Growing Up: School, Family, and Area Influences on Adolescents Later Life Chances. CASE Discussion Paper.Reportar como inadecuado

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This study explored the relationships between adult economic outcomes and three key factors during adolescence: schooling, family background, and county of residence. The empirical analysis was based on data covering the period from 1979-1996. Data came from the 1979 National Longitudinal Survey of Youth. The study examined a sample of people ages 14-19 years in 1979. Researchers made estimates on the impact of family, school, and county when growing up on earnings capacity and poverty risk once participants reached adulthood. Overall, family, school, and county of residence, when analyzed separately, each exhibited significant associations with men's and women's outcomes in later life. The size and significance of these effects were very susceptible to controls for the other sets of background factors, indicating the strong link between these different aspects of people's lives when growing up. Family factors had the strongest explanatory power, followed by schooling variables. There was a strong correlation between the characteristics of area of residence and family and school. The results provide evidence that the advantage or disadvantage associated with family background is compounded by young people's experiences in school, and in some cases, area of residence. Tables are appended. (Contains 11 references.) (SM)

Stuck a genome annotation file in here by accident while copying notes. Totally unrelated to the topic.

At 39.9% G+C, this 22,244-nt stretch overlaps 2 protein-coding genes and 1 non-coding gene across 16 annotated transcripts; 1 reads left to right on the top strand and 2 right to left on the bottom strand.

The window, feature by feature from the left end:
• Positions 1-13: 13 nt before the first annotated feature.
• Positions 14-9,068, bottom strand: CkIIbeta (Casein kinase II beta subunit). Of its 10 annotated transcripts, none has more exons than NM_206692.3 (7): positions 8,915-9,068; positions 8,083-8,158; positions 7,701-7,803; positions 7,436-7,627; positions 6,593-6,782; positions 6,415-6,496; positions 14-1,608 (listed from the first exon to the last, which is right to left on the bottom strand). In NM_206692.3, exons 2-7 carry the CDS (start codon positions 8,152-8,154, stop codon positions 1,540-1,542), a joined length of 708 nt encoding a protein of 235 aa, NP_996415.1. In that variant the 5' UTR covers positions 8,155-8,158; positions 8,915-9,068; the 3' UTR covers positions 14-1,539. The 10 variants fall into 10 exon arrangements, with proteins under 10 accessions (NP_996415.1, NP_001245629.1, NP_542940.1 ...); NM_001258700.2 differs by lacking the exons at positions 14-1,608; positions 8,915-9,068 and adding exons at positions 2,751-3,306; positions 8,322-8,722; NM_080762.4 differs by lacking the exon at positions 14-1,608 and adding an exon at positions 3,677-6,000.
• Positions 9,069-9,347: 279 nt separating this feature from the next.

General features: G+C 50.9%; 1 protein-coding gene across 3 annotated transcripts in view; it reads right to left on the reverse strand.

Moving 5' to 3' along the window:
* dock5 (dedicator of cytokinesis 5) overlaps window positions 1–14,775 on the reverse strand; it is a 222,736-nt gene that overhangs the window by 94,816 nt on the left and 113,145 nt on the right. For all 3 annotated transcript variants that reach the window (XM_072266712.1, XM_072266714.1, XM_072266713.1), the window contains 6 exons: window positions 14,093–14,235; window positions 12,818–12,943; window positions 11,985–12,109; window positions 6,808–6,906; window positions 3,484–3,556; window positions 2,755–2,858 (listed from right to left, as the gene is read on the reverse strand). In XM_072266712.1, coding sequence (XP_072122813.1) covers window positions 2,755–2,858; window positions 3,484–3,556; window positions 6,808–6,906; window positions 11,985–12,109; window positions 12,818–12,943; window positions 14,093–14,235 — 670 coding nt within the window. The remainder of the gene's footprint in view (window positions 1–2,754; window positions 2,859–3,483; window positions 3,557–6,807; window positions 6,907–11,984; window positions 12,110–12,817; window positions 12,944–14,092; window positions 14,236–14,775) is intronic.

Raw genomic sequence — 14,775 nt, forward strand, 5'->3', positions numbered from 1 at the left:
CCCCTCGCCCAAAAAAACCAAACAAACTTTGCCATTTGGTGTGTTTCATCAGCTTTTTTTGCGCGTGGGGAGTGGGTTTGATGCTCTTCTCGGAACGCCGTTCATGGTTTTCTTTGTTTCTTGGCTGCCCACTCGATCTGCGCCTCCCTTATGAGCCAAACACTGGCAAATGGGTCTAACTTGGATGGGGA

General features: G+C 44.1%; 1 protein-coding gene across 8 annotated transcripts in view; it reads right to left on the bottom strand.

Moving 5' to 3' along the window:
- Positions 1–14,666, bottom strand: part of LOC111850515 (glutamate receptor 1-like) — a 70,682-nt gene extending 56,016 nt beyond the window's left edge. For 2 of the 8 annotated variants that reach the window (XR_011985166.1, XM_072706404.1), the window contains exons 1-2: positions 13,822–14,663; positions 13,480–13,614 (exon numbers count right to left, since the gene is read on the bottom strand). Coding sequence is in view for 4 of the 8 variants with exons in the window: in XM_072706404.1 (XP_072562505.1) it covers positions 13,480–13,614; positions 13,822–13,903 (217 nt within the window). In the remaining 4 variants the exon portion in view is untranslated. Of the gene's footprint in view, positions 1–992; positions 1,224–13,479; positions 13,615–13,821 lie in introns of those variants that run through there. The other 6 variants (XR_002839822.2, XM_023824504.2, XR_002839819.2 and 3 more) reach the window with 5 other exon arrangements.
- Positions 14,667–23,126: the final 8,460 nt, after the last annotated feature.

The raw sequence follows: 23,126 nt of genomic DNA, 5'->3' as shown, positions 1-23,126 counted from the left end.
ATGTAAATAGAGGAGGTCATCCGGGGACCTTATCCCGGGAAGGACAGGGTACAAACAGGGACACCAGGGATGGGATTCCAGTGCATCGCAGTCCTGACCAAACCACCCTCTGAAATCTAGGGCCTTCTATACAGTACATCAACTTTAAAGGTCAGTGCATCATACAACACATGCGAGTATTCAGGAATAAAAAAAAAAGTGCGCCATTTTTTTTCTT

Descriptors: Adolescents, Economic Impact, Family Characteristics, Family Influence, Place of Residence, Poverty, School Demography, School Statistics, Secondary Education, Young Adults

Centre for Analysis of Social Exclusion, London School of Economics, Houghton Street, London WC2A 2AE, England, United Kingdom. Tel: 44 020 7955 6679; Fax: 44 020 7955 6951; e-mail: j.dickson[at] For full text:

Autor: Burgess, Simon; Gardiner, Karen; Propper, Carol


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